Of course, we can’t get rid of health insurance entirely, and that shouldn’t be our goal anyway. But as we have explained before, insurance need not prevent patients from making marginal decisions and it need not prevent providers from competing for patients on price and quality.

Health policy is one of the few areas of human experience where someone can come up with a catch phrase and have others repeat it again and again as though they were saying something profound. (A children’s playground is another place where this happens.)

Today’s catch phrase: We need to start purchasing quality, not quantity.

Unless you spend a lot of time at conferences where health policy wonks mainly talk to each other, I bet you didn’t even realize this was a problem. When you get a flu shot, do you search out providers who will give you the most injections for the same copayment? Don’t we all?… Oops, I guess not. More likely, you search out a doctor or nurse who will give you the right serum with the least amount of pain. If so, hooray for you! You’re already choosing quality over quantity.

If you needed a knee replacement, a colonoscopy or an MRI scan, would you search around for providers who offer two procedures for the price of one? Or would you try to find a provider who would do the procedure only once, the right way, with no mistakes? If the latter, then rest assured. You’re not the cause of our problems.

But, then, who is?

The Problem. The real problem in our health care system is not that people are choosing quantity over quality. Or quality over quantity. Or any combination of the two.

As I explained in my last Health Alert, our problem is that we have smart people and dumb payment systems. The smart people are the patients and the doctors — each pursuing his own self-interest. The dumb payment systems are the reimbursement formulas of the large, bureaucratic, impersonal third-party payers.

Although in popular lore, the big insurance company is the abuser of the hapless patient or the conscientious doctor, the truth is much more often the other way around. Doctors and patients are more likely to outsmart and abuse the insurance companies.

The abuse occurs because everyone faces perverse incentives. Patients with first dollar coverage have an incentive to consume health care until its value approaches zero. Or, until it approaches the value of the time it takes to get the care. Patients aren’t ignoring value. Quite the contrary. They are seeking out care until the value equals the marginal cost of care to them.

On the provider side, the perverse incentive is to maximize against reimbursement formulas. For example, if the formula pays for office visits, but doesn’t pay for phone calls or e-mail, doctors will schedule lots of office visits and avoid phone calls and e-mail. This isn’t an issue of quantity versus quality; it’s an issue of doing what you get paid to do. (Don’t most people in the world get paid to do what they do?)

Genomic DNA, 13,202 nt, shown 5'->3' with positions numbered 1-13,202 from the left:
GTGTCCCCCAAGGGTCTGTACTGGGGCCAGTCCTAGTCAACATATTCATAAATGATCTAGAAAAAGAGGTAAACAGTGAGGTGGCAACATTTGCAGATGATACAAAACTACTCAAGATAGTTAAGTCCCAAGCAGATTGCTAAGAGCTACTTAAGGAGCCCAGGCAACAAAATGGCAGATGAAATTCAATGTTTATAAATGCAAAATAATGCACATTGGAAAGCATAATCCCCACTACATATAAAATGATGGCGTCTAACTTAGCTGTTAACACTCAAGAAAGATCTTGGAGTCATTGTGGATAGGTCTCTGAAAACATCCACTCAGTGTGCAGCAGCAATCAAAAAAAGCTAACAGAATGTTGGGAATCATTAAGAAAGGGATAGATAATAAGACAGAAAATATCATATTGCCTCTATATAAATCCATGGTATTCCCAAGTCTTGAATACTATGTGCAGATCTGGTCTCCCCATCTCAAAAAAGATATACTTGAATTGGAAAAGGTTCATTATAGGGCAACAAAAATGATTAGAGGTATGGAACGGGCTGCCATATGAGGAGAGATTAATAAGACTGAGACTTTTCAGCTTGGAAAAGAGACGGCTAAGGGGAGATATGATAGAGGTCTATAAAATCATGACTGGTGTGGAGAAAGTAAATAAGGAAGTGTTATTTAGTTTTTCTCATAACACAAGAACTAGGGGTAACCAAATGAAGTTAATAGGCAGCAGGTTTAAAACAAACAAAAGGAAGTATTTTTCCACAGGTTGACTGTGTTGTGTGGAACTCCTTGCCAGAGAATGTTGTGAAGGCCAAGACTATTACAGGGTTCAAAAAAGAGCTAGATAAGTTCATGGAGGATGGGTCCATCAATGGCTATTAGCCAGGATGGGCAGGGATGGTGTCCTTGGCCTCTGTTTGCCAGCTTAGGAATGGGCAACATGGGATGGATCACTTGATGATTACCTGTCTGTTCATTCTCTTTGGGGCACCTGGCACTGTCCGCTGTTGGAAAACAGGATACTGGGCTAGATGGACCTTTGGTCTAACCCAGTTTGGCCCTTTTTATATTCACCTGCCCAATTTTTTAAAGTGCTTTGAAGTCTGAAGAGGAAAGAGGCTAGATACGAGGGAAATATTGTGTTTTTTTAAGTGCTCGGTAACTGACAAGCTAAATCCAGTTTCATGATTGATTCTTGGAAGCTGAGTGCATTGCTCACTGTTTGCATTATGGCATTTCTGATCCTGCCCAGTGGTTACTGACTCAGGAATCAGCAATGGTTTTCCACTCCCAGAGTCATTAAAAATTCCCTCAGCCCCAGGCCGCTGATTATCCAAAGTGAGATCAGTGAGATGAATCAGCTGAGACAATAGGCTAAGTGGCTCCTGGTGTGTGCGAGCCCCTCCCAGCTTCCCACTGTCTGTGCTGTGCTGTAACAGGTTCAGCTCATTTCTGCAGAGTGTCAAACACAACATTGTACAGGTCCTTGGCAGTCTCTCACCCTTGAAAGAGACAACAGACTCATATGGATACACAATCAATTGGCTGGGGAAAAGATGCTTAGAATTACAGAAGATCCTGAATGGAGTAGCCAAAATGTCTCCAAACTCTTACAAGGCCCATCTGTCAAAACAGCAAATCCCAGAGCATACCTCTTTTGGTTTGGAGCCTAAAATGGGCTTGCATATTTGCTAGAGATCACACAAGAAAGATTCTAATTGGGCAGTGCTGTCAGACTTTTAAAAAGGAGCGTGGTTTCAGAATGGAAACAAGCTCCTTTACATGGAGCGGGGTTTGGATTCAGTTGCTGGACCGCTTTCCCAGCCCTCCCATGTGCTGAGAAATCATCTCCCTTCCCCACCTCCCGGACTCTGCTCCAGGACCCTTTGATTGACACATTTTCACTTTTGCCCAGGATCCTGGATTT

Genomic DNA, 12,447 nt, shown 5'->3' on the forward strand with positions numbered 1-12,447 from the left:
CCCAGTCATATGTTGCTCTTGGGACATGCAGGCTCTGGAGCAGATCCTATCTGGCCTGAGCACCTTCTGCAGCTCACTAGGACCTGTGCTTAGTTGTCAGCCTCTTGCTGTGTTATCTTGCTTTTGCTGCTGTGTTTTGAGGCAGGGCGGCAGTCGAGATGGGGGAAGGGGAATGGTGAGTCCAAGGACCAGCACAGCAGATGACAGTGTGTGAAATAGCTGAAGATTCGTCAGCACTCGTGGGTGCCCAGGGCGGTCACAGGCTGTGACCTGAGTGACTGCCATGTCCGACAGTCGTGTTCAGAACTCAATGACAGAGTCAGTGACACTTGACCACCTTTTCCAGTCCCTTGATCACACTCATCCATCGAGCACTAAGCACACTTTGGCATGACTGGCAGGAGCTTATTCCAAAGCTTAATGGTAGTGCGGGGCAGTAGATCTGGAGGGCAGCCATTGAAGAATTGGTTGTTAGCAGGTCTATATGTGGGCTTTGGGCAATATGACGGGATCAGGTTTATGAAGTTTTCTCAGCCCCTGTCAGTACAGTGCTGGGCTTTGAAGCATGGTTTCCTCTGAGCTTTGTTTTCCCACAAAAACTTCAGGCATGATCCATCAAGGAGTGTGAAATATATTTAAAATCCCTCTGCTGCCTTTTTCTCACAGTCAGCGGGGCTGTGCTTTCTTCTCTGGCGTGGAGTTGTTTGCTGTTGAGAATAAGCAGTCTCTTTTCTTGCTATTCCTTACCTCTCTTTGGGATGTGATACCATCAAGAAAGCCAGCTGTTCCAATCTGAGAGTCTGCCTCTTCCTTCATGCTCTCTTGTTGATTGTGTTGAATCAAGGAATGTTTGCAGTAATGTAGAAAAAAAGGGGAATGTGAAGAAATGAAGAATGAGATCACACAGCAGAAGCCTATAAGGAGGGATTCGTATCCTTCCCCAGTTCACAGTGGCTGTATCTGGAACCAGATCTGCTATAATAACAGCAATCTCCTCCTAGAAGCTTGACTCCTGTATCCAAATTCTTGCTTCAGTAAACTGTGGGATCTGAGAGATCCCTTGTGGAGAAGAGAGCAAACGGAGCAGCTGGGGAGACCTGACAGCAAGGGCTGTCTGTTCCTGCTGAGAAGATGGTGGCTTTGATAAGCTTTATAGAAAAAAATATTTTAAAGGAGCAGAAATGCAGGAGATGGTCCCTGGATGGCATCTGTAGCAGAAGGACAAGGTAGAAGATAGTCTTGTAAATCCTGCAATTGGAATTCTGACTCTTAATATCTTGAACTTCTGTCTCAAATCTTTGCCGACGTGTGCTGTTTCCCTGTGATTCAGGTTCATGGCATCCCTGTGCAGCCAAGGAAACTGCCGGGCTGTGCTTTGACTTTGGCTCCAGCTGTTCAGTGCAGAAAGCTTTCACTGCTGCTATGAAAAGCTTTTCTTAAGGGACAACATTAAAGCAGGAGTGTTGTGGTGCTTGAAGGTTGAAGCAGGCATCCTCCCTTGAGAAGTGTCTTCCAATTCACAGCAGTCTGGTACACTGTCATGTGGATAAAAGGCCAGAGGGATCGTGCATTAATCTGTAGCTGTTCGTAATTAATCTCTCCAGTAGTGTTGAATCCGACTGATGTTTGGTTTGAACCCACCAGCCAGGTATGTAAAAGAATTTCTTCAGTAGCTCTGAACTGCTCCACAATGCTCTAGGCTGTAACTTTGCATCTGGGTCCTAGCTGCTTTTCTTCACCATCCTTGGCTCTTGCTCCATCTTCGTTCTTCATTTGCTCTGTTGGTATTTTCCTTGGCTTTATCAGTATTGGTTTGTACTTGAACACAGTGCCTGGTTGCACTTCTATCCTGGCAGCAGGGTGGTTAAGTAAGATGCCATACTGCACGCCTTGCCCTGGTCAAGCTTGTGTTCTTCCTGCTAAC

The Wrong Solution. The solution embedded in the Affordable Care Act (ACA) will make the incentives even more perverse than they now are. Patients will have even more first dollar coverage for all manner of preventive care. They will respond by trying to obtain more pap smears, more mammograms, more colonoscopies, etc., that they probably don’t need and wouldn’t obtain if they had to pay with their own money. Never mind that we have nowhere near the supply of medical personnel that meet this surge in demand. In the very act of trying, they will waste resources, drive up costs and crowd out patients with more legitimate medical needs. And because there is no copayment or deductible, patients will have no incentive to seek out cost-effective care — say, at walk-in clinics.

On the provider side, reimbursement formulas will intrude even more into the decisions doctors make. Even so, I’ll put my money on the doctors. They will figure out how to game the system, no matter how much planning the bean counters devote to it. If all else fails, the doctors will buy computer programs that tell them how to maximize income under the next set of rules. On the surface, these initiatives appear to many to represent radical change. In fact, this approach is largely a continuation of what has been going on in Medicare for the past two decades.

The Right Solution. As we have said many times at this blog, in every health care market where third-party payers are nowhere to be found, we don’t have a problem of value purchasing. Cosmetic surgery, Lasik surgery, walk-in clinics, surgi-centers, specialty phone and email doctor services, concierge doctors, international medical tourism — you name it. Wherever providers must compete on price, they almost always compete on quality as well.

Of course, we can’t get rid of health insurance entirely, and that shouldn’t be our goal anyway. But as we have explained before, insurance need not prevent patients from making marginal decisions and it need not prevent providers from competing for patients on price and quality.

About the Author
John C. Goodman is president and CEO and Kellye Wright Fellow at the National Center for Policy Analysis. He is widely known as the “Father of Health Savings Accounts.”

http://healthblog.ncpa.org/value-purchasing/?utm_source=newsletter&utm_medium=email&utm_campaign=HA#more-14901